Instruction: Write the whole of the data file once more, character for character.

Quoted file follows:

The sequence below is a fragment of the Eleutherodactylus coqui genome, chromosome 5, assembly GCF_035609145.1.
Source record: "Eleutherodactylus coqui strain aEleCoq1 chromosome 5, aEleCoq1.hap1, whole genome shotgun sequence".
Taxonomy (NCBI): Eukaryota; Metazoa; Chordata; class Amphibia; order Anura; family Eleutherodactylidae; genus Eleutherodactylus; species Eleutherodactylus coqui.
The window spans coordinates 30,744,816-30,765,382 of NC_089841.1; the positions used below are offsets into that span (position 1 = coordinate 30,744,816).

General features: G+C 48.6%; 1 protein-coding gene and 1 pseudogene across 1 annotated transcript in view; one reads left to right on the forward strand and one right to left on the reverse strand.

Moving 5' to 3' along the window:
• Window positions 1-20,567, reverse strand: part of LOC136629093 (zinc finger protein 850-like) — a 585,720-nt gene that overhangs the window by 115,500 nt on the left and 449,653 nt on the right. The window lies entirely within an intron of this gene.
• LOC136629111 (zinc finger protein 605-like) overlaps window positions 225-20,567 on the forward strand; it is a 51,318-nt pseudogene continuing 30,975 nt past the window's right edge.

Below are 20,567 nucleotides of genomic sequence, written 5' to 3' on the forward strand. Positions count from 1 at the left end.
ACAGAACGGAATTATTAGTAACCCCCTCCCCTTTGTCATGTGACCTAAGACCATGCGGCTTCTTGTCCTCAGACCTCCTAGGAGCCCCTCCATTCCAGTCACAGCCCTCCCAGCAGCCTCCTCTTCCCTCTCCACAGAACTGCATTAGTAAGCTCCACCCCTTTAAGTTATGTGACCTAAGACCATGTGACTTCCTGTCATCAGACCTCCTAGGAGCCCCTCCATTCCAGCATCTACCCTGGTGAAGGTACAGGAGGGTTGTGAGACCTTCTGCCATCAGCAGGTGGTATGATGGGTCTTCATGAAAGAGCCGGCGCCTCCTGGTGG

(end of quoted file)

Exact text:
The sequence below is a fragment of the Eleutherodactylus coqui genome, chromosome 5, assembly GCF_035609145.1.
Source record: "Eleutherodactylus coqui strain aEleCoq1 chromosome 5, aEleCoq1.hap1, whole genome shotgun sequence".
Taxonomy (NCBI): Eukaryota; Metazoa; Chordata; class Amphibia; order Anura; family Eleutherodactylidae; genus Eleutherodactylus; species Eleutherodactylus coqui.
The window spans coordinates 30,744,816-30,765,382 of NC_089841.1; the positions used below are offsets into that span (position 1 = coordinate 30,744,816).

General features: G+C 48.6%; 1 protein-coding gene and 1 pseudogene across 1 annotated transcript in view; one reads left to right on the forward strand and one right to left on the reverse strand.

Moving 5' to 3' along the window:
• Window positions 1-20,567, reverse strand: part of LOC136629093 (zinc finger protein 850-like) — a 585,720-nt gene that overhangs the window by 115,500 nt on the left and 449,653 nt on the right. The window lies entirely within an intron of this gene.
• LOC136629111 (zinc finger protein 605-like) overlaps window positions 225-20,567 on the forward strand; it is a 51,318-nt pseudogene continuing 30,975 nt past the window's right edge.

Below are 20,567 nucleotides of genomic sequence, written 5' to 3' on the forward strand. Positions count from 1 at the left end.
ACAGAACGGAATTATTAGTAACCCCCTCCCCTTTGTCATGTGACCTAAGACCATGCGGCTTCTTGTCCTCAGACCTCCTAGGAGCCCCTCCATTCCAGTCACAGCCCTCCCAGCAGCCTCCTCTTCCCTCTCCACAGAACTGCATTAGTAAGCTCCACCCCTTTAAGTTATGTGACCTAAGACCATGTGACTTCCTGTCATCAGACCTCCTAGGAGCCCCTCCATTCCAGCATCTACCCTGGTGAAGGTACAGGAGGGTTGTGAGACCTTCTGCCATCAGCAGGTGGTATGATGGGTCTTCATGAAAGAGCCGGCGCCTCCTGGTGG